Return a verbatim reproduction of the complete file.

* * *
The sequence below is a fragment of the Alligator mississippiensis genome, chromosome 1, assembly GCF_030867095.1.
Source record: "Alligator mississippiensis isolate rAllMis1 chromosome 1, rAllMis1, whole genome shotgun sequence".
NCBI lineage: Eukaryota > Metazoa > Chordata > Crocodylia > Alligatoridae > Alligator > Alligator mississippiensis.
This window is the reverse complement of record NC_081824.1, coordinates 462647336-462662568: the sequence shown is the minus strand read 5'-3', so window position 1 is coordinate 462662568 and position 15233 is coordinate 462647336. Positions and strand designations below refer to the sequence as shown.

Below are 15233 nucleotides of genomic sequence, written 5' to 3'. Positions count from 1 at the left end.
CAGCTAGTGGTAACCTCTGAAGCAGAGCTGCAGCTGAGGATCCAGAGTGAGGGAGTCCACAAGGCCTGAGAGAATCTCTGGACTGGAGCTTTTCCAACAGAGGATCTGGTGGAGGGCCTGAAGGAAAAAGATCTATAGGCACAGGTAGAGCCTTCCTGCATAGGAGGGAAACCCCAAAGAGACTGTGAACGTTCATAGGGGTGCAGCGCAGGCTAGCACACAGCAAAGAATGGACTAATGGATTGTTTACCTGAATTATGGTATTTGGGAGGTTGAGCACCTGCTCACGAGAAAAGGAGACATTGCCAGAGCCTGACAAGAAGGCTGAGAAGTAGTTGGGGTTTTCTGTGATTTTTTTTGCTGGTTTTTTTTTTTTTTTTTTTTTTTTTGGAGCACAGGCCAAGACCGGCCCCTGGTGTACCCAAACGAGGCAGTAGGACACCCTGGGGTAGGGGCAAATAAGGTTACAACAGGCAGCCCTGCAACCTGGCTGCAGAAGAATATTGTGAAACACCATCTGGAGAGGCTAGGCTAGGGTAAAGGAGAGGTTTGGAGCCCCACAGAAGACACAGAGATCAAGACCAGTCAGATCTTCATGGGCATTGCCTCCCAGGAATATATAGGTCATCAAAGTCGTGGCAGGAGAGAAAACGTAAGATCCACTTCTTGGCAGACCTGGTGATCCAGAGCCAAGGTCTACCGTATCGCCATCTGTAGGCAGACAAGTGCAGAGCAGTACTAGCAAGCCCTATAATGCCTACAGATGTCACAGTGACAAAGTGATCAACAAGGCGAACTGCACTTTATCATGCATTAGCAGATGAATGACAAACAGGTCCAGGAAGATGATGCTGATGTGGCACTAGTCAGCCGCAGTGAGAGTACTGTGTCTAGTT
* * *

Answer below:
The sequence below is a fragment of the Alligator mississippiensis genome, chromosome 1, assembly GCF_030867095.1.
Source record: "Alligator mississippiensis isolate rAllMis1 chromosome 1, rAllMis1, whole genome shotgun sequence".
NCBI lineage: Eukaryota > Metazoa > Chordata > Crocodylia > Alligatoridae > Alligator > Alligator mississippiensis.
This window is the reverse complement of record NC_081824.1, coordinates 462647336-462662568: the sequence shown is the minus strand read 5'-3', so window position 1 is coordinate 462662568 and position 15233 is coordinate 462647336. Positions and strand designations below refer to the sequence as shown.

Below are 15233 nucleotides of genomic sequence, written 5' to 3'. Positions count from 1 at the left end.
CAGCTAGTGGTAACCTCTGAAGCAGAGCTGCAGCTGAGGATCCAGAGTGAGGGAGTCCACAAGGCCTGAGAGAATCTCTGGACTGGAGCTTTTCCAACAGAGGATCTGGTGGAGGGCCTGAAGGAAAAAGATCTATAGGCACAGGTAGAGCCTTCCTGCATAGGAGGGAAACCCCAAAGAGACTGTGAACGTTCATAGGGGTGCAGCGCAGGCTAGCACACAGCAAAGAATGGACTAATGGATTGTTTACCTGAATTATGGTATTTGGGAGGTTGAGCACCTGCTCACGAGAAAAGGAGACATTGCCAGAGCCTGACAAGAAGGCTGAGAAGTAGTTGGGGTTTTCTGTGATTTTTTTTGCTGGTTTTTTTTTTTTTTTTTTTTTTTTTGGAGCACAGGCCAAGACCGGCCCCTGGTGTACCCAAACGAGGCAGTAGGACACCCTGGGGTAGGGGCAAATAAGGTTACAACAGGCAGCCCTGCAACCTGGCTGCAGAAGAATATTGTGAAACACCATCTGGAGAGGCTAGGCTAGGGTAAAGGAGAGGTTTGGAGCCCCACAGAAGACACAGAGATCAAGACCAGTCAGATCTTCATGGGCATTGCCTCCCAGGAATATATAGGTCATCAAAGTCGTGGCAGGAGAGAAAACGTAAGATCCACTTCTTGGCAGACCTGGTGATCCAGAGCCAAGGTCTACCGTATCGCCATCTGTAGGCAGACAAGTGCAGAGCAGTACTAGCAAGCCCTATAATGCCTACAGATGTCACAGTGACAAAGTGATCAACAAGGCGAACTGCACTTTATCATGCATTAGCAGATGAATGACAAACAGGTCCAGGAAGATGATGCTGATGTGGCACTAGTCAGCCGCAGTGAGAGTACTGTGTCTAGTT